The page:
Based on this analysis, give them the direction — but also the space — to develop a strategy to convert what they’ve learned into value for the organization. This usually takes the form of a strategic plan in the core functional area they’ve been hired to tackle first.
At this point, you should also encourage new employees to take what they’ve learned about the overall organization and develop a strategy for individual professional success, complete with goal-setting, skills-building requests, and more targeted asks for resources.
Usually a one-pager that you review and discuss with them monthly, this framework keeps employees focused on their own personal growth as a means of growing the business.
Now that a strategy is set, new employees take that strategy and use it to develop solutions to problems or opportunities for growth in real life. Take our Creative Director, for example.
As her strategy, she may architect a proposal for heightening brand awareness through visual storytelling complete with recommendations and steps to take, all based on her assorted findings. Then, she must develop ways to implement those recommendations.
She could create Instagram campaign mock-ups, work with copywriters on new platform language, explore other highly visual platforms, and compile a list of influencers who can tell these stories.
With such products developed, she must test their effects. This could involve seeking input from both internal stakeholders and those outside influencers on her campaign mockups, creating a small test campaign on Instagram to measure performance, and creating content on another visually-centered platform with a quantitative eye on initial engagement.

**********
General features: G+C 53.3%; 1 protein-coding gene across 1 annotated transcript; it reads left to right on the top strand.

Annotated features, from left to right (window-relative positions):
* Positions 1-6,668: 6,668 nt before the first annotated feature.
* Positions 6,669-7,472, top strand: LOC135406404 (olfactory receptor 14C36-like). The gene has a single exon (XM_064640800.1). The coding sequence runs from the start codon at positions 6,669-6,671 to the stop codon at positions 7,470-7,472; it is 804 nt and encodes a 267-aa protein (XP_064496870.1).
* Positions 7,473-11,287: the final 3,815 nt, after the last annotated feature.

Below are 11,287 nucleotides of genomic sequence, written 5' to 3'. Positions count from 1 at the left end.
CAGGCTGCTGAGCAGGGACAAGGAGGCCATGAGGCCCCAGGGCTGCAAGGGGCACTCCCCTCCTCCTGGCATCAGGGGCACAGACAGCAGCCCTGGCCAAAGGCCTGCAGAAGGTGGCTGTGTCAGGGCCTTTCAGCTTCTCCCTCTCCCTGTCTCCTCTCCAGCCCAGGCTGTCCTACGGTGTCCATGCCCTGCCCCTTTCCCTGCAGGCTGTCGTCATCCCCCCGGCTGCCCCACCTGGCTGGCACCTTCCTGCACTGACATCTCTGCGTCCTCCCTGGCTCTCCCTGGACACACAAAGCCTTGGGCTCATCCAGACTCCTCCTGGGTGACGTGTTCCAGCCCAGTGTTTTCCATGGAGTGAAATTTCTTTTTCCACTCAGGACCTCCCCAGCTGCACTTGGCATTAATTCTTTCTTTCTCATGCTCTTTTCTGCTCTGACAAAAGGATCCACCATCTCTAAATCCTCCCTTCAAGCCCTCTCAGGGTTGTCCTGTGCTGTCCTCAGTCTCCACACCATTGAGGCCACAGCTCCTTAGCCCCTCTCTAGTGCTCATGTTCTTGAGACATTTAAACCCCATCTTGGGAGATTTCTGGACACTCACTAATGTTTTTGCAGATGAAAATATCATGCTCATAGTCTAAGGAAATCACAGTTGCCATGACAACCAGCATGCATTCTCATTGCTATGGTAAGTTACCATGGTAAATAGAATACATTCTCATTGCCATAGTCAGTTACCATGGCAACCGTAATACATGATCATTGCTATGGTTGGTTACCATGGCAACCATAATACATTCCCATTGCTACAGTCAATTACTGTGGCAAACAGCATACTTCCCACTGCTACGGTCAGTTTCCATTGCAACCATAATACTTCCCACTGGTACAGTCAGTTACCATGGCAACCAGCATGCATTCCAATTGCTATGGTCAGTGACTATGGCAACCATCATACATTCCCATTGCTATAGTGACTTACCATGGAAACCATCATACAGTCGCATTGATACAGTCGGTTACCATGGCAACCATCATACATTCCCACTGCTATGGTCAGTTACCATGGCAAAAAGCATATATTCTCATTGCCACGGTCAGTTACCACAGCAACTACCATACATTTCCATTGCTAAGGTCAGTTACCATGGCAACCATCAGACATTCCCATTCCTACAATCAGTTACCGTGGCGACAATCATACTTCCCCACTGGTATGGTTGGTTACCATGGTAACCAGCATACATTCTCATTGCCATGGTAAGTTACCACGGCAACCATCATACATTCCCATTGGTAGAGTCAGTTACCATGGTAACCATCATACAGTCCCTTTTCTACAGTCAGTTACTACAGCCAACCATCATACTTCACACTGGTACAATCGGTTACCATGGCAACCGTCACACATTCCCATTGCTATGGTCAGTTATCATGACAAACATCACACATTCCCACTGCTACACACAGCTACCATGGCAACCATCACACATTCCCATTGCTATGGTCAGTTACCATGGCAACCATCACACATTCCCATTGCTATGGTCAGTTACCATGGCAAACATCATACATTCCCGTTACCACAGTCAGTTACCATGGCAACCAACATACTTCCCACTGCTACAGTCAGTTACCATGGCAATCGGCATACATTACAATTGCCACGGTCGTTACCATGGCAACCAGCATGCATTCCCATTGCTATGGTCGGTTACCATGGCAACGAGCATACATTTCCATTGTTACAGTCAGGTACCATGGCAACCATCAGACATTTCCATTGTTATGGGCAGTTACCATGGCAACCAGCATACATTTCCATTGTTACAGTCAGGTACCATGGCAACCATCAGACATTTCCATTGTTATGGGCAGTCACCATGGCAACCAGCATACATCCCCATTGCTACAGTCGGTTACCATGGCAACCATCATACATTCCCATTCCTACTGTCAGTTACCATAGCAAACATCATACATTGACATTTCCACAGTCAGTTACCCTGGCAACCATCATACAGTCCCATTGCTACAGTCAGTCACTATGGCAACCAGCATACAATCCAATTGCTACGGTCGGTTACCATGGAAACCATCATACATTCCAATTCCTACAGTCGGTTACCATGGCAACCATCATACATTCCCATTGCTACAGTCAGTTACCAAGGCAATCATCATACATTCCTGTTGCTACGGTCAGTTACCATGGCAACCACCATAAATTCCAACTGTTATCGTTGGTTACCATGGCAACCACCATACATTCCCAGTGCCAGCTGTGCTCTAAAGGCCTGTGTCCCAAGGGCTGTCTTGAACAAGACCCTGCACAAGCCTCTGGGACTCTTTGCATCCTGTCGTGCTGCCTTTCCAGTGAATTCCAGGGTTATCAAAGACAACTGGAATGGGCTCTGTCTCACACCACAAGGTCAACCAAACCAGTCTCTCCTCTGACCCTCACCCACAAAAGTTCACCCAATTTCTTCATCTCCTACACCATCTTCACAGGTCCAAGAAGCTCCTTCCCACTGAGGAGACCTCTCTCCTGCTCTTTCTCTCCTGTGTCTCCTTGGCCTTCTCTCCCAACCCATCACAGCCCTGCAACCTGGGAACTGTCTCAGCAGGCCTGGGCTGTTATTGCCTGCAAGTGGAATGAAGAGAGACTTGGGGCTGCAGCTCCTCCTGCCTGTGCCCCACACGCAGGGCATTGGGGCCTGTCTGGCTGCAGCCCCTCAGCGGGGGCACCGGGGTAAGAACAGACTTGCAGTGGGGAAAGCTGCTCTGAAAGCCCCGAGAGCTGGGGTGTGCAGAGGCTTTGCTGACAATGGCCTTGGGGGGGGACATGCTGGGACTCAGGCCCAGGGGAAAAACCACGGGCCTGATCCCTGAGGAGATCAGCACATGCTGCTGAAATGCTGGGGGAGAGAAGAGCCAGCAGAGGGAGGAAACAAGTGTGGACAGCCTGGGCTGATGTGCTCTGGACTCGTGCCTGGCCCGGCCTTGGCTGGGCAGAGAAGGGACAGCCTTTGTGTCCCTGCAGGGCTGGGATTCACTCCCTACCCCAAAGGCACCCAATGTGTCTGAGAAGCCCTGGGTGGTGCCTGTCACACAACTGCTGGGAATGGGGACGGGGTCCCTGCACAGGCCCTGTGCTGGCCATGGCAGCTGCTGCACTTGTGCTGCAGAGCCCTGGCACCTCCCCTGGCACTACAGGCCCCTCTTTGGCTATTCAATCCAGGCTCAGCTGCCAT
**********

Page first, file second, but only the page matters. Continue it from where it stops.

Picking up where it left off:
‘Development’ refers not just to products or solutions, but to relationships as well. At this stage, new hires should know their peers well enough to collaborate and ask for help, leverage discovery meetings into real relationships that persist after onboarding, and clearly understand their most important stakeholders.
Depending on the role, this may mean spending more time outside of the internal company network. What matters is that they are integrated into a trusted group of people who all materially and genuinely impact their performance positively.
Implementation takes those tests from development and expands their reach. This is where employees begin to fire on all cylinders and execute against the responsibilities they were hired to fill.
Notably, they might not yet fulfill all their responsibilities. The goal is to go deep rather than wide during onboarding because the lessons learned about the way the organization functions will lay the foundation for all future work. It’s about getting it right, first.
That’s why implementation is all about securing early wins.
Let’s go back to our Creative Director example. A Creative Director’s role is much, much bigger than running Instagram campaigns. But in the beginning, implementing successful campaigns does achieve the objective of spreading brand awareness and elevating the company’s market position.
The same logic applies to any other quick wins in the first 60 days, which typically take the form of fast fixes, initial pilots, new programs, project ideas, and system updates. All are important, but they typically focus on one area or one problem that needs to be fixed.
Watching new hires implement their findings and strategies is also the best way to understand how they’re performing and gain alignment on what their role needs to be and how they can move forward.